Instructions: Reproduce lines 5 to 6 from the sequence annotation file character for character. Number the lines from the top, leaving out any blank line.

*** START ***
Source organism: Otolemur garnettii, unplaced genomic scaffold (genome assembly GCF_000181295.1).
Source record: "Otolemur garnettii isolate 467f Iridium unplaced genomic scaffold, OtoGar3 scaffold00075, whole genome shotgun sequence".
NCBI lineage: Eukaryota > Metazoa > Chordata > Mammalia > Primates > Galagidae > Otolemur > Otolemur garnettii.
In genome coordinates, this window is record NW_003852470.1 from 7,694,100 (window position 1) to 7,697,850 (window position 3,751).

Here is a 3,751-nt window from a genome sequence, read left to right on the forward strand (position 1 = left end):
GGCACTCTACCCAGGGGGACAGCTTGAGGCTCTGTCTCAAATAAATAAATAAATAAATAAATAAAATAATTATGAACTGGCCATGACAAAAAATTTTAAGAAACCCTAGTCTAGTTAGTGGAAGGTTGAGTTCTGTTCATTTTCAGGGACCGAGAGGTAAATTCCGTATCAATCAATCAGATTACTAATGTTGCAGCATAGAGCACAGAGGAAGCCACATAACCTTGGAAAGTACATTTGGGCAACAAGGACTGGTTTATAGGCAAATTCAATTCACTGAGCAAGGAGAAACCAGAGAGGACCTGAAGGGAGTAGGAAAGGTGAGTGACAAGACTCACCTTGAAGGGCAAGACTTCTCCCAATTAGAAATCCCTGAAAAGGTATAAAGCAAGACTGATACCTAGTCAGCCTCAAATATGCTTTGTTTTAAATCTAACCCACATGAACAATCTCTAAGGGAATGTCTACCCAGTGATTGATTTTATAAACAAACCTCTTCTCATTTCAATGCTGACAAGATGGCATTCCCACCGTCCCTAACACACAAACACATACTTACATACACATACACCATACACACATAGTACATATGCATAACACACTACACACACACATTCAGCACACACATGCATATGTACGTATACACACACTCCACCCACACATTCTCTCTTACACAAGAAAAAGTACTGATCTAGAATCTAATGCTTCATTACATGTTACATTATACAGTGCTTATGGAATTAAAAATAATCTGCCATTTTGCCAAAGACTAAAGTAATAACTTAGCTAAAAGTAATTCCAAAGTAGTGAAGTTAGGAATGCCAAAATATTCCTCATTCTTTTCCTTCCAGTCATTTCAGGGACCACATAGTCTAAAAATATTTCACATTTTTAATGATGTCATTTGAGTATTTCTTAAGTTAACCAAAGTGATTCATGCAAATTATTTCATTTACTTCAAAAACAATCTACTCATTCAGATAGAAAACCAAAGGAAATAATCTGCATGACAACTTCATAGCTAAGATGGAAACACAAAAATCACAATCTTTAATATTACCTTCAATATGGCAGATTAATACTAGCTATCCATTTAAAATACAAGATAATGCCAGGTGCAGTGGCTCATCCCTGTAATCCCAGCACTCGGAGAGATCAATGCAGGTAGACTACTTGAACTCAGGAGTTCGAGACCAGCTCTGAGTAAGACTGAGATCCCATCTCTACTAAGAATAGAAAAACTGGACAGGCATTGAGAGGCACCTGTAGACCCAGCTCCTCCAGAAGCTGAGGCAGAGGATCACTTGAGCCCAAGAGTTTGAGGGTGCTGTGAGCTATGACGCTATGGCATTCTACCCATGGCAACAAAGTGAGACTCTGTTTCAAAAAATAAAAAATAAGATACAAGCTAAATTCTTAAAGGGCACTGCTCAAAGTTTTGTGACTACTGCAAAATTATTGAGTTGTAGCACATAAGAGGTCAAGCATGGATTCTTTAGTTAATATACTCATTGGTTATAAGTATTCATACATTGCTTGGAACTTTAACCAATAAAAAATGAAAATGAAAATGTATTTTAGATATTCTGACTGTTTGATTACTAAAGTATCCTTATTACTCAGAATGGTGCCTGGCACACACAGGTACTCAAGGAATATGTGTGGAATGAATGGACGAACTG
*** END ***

Here is a 3,751-nt window from a genome sequence, read left to right on the forward strand (position 1 = left end):
GGCACTCTACCCAGGGGGACAGCTTGAGGCTCTGTCTCAAATAAATAAATAAATAAATAAATAAAATAATTATGAACTGGCCATGACAAAAAATTTTAAGAAACCCTAGTCTAGTTAGTGGAAGGTTGAGTTCTGTTCATTTTCAGGGACCGAGAGGTAAATTCCGTATCAATCAATCAGATTACTAATGTTGCAGCATAGAGCACAGAGGAAGCCACATAACCTTGGAAAGTACATTTGGGCAACAAGGACTGGTTTATAGGCAAATTCAATTCACTGAGCAAGGAGAAACCAGAGAGGACCTGAAGGGAGTAGGAAAGGTGAGTGACAAGACTCACCTTGAAGGGCAAGACTTCTCCCAATTAGAAATCCCTGAAAAGGTATAAAGCAAGACTGATACCTAGTCAGCCTCAAATATGCTTTGTTTTAAATCTAACCCACATGAACAATCTCTAAGGGAATGTCTACCCAGTGATTGATTTTATAAACAAACCTCTTCTCATTTCAATGCTGACAAGATGGCATTCCCACCGTCCCTAACACACAAACACATACTTACATACACATACACCATACACACATAGTACATATGCATAACACACTACACACACACATTCAGCACACACATGCATATGTACGTATACACACACTCCACCCACACATTCTCTCTTACACAAGAAAAAGTACTGATCTAGAATCTAATGCTTCATTACATGTTACATTATACAGTGCTTATGGAATTAAAAATAATCTGCCATTTTGCCAAAGACTAAAGTAATAACTTAGCTAAAAGTAATTCCAAAGTAGTGAAGTTAGGAATGCCAAAATATTCCTCATTCTTTTCCTTCCAGTCATTTCAGGGACCACATAGTCTAAAAATATTTCACATTTTTAATGATGTCATTTGAGTATTTCTTAAGTTAACCAAAGTGATTCATGCAAATTATTTCATTTACTTCAAAAACAATCTACTCATTCAGATAGAAAACCAAAGGAAATAATCTGCATGACAACTTCATAGCTAAGATGGAAACACAAAAATCACAATCTTTAATATTACCTTCAATATGGCAGATTAATACTAGCTATCCATTTAAAATACAAGATAATGCCAGGTGCAGTGGCTCATCCCTGTAATCCCAGCACTCGGAGAGATCAATGCAGGTAGACTACTTGAACTCAGGAGTTCGAGACCAGCTCTGAGTAAGACTGAGATCCCATCTCTACTAAGAATAGAAAAACTGGACAGGCATTGAGAGGCACCTGTAGACCCAGCTCCTCCAGAAGCTGAGGCAGAGGATCACTTGAGCCCAAGAGTTTGAGGGTGCTGTGAGCTATGACGCTATGGCATTCTACCCATGGCAACAAAGTGAGACTCTGTTTCAAAAAATAAAAAATAAGATACAAGCTAAATTCTTAAAGGGCACTGCTCAAAGTTTTGTGACTACTGCAAAATTATTGAGTTGTAGCACATAAGAGGTCAAGCATGGATTCTTTAGTTAATATACTCATTGGTTATAAGTATTCATACATTGCTTGGAACTTTAACCAATAAAAAATGAAAATGAAAATGTATTTTAGATATTCTGACTGTTTGATTACTAAAGTATCCTTATTACTCAGAATGGTGCCTGGCACACACAGGTACTCAAGGAATATGTGTGGAATGAATGGACGAACTG